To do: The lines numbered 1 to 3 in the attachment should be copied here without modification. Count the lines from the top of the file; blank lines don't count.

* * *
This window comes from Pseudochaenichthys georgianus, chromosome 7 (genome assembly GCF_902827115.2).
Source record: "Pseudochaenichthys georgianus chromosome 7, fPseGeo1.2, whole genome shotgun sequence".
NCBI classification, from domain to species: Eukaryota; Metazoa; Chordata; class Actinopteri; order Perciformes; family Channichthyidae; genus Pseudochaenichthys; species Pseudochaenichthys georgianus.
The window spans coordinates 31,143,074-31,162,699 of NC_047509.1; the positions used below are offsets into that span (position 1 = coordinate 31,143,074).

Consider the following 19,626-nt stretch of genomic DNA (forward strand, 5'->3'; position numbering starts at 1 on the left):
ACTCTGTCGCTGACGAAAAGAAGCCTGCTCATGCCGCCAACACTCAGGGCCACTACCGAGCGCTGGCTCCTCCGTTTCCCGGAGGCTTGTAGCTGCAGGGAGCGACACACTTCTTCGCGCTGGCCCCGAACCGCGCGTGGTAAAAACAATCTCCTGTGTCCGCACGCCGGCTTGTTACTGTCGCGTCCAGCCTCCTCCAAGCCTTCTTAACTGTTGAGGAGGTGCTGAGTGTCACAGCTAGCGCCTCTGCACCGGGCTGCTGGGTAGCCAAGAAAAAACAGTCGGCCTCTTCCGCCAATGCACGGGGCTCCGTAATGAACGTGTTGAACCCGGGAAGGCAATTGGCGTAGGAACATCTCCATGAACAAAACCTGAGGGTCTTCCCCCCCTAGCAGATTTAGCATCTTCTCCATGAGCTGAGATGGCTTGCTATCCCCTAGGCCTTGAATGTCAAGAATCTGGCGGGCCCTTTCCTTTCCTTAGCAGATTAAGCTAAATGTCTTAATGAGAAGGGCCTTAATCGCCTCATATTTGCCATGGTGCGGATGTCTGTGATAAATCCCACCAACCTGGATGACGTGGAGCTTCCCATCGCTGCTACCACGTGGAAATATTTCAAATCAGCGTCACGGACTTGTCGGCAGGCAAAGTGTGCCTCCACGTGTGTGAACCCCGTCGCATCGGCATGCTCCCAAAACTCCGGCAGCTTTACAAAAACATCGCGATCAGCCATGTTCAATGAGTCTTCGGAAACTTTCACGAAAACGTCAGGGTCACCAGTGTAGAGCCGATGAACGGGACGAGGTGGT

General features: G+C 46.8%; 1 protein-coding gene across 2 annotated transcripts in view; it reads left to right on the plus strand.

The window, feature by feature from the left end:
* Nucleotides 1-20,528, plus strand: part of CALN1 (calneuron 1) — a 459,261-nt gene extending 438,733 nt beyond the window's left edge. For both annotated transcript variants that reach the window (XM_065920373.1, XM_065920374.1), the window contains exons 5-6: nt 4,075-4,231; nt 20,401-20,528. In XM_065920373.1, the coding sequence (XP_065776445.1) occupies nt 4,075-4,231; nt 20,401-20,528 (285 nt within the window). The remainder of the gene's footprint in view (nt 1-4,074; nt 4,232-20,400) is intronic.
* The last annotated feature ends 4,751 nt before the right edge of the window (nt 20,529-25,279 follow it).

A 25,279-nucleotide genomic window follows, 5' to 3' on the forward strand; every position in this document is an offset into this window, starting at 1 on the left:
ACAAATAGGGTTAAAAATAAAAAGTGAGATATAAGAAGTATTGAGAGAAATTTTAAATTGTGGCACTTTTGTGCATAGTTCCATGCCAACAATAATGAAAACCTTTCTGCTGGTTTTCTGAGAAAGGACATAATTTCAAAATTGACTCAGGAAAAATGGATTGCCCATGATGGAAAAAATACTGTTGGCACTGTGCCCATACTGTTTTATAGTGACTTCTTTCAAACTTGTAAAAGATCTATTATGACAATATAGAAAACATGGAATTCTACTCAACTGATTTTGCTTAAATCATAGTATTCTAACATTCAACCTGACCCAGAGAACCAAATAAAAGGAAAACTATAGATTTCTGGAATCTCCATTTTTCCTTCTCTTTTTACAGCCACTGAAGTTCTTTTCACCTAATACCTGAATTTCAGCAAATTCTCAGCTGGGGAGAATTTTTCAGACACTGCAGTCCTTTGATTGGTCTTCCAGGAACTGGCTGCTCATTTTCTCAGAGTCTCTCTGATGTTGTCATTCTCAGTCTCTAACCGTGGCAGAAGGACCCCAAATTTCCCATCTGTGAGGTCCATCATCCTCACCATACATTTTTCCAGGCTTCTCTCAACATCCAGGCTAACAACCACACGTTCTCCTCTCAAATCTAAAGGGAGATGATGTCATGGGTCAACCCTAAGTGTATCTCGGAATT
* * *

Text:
This window comes from Pseudochaenichthys georgianus, chromosome 7 (genome assembly GCF_902827115.2).
Source record: "Pseudochaenichthys georgianus chromosome 7, fPseGeo1.2, whole genome shotgun sequence".
NCBI classification, from domain to species: Eukaryota; Metazoa; Chordata; class Actinopteri; order Perciformes; family Channichthyidae; genus Pseudochaenichthys; species Pseudochaenichthys georgianus.